Note that the test scenarios is based on a nominal ‘load’ measured in MJ/day of thermal energy delivered in the water (AS4234 Table H9.3).  Converting this to L/day of hot water delivered isn’t straightforward because of the number of variables involved.  Load varies on climate zone and tank size.


Example 3:  Comparing different size tanks on the same system

Question: How much more energy will the same system use with the larger tank?

From Example 2, The medium-size system uses 3.1kWh/day (in Sydney).

Large model: GAUS-315FQS: STCs: 32 (from CER’s spreadsheet)

R = 58.6 (Table 2, Zone 3, Large)

Inferred consumption (T=R-S):  T = 58.6 – 32 = 26.6 MWh/decade = 7.3kWh/day

Comparison of energy use:

  • Medium: 3.1kWh/day  (from Example 2, above)
  • Large: 7.3kWh/day

Note that this doesn’t mean that, for the same usage, the large system will use 7.3 and the medium will use 3.1 because the testing of the large system assumes 50% greater delivered hot-water thermal energy than the medium system.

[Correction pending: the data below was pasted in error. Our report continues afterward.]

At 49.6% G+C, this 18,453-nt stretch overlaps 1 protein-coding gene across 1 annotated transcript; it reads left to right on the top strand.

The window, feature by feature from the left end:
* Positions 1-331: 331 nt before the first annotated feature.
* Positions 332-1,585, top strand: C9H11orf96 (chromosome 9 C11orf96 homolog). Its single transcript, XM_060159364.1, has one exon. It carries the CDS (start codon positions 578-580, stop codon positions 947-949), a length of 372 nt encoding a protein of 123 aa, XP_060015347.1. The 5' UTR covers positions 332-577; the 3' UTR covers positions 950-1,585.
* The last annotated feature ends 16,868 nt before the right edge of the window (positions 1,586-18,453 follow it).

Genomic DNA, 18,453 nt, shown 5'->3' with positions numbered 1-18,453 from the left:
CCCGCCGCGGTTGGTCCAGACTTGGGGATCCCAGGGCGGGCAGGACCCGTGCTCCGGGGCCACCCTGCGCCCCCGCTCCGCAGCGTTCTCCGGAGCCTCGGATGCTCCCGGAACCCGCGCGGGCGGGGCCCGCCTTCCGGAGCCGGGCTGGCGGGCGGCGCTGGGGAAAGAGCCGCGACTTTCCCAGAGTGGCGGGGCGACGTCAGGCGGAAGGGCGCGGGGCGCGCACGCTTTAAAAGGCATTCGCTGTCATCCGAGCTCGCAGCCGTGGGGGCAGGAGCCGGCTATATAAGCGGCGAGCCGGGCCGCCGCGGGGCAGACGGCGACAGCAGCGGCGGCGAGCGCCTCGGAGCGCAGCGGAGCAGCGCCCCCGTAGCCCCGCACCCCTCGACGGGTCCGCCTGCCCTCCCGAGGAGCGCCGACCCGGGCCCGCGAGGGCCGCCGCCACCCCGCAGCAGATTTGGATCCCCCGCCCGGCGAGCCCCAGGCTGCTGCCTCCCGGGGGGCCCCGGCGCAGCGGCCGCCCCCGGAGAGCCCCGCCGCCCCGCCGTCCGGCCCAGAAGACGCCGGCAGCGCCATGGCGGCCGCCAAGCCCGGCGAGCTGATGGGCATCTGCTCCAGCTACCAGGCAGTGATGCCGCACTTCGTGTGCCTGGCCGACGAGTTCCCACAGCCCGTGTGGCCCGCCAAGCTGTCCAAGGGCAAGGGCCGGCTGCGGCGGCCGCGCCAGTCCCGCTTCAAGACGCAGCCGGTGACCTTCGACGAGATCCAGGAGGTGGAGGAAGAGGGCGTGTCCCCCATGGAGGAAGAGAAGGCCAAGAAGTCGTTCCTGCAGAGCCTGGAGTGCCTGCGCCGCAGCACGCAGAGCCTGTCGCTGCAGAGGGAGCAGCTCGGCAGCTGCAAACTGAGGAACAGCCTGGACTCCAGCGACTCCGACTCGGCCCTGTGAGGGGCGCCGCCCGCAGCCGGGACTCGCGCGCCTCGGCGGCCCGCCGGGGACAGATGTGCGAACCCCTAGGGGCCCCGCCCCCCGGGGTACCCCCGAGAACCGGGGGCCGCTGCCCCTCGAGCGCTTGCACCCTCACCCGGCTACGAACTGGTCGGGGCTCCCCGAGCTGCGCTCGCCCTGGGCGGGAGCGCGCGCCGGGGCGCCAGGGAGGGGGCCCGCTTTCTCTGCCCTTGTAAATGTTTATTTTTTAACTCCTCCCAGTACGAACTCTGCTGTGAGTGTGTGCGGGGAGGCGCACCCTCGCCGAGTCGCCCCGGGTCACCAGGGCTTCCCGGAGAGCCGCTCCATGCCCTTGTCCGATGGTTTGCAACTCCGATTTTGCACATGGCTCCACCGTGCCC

If we assume that the mains energy is in direct proportion to the delivered thermal energy, then the medium system will use 1.5 x 3.1 =4.65kWh/day to do the same work as the large system (but with the risk that the medium system might sometimes not quite keep up with demand).  So using the large tank uses approximately 7.3-4.65=2.65kWh/day more mains energy, but without any assurance that the water will always be a sufficient temperature.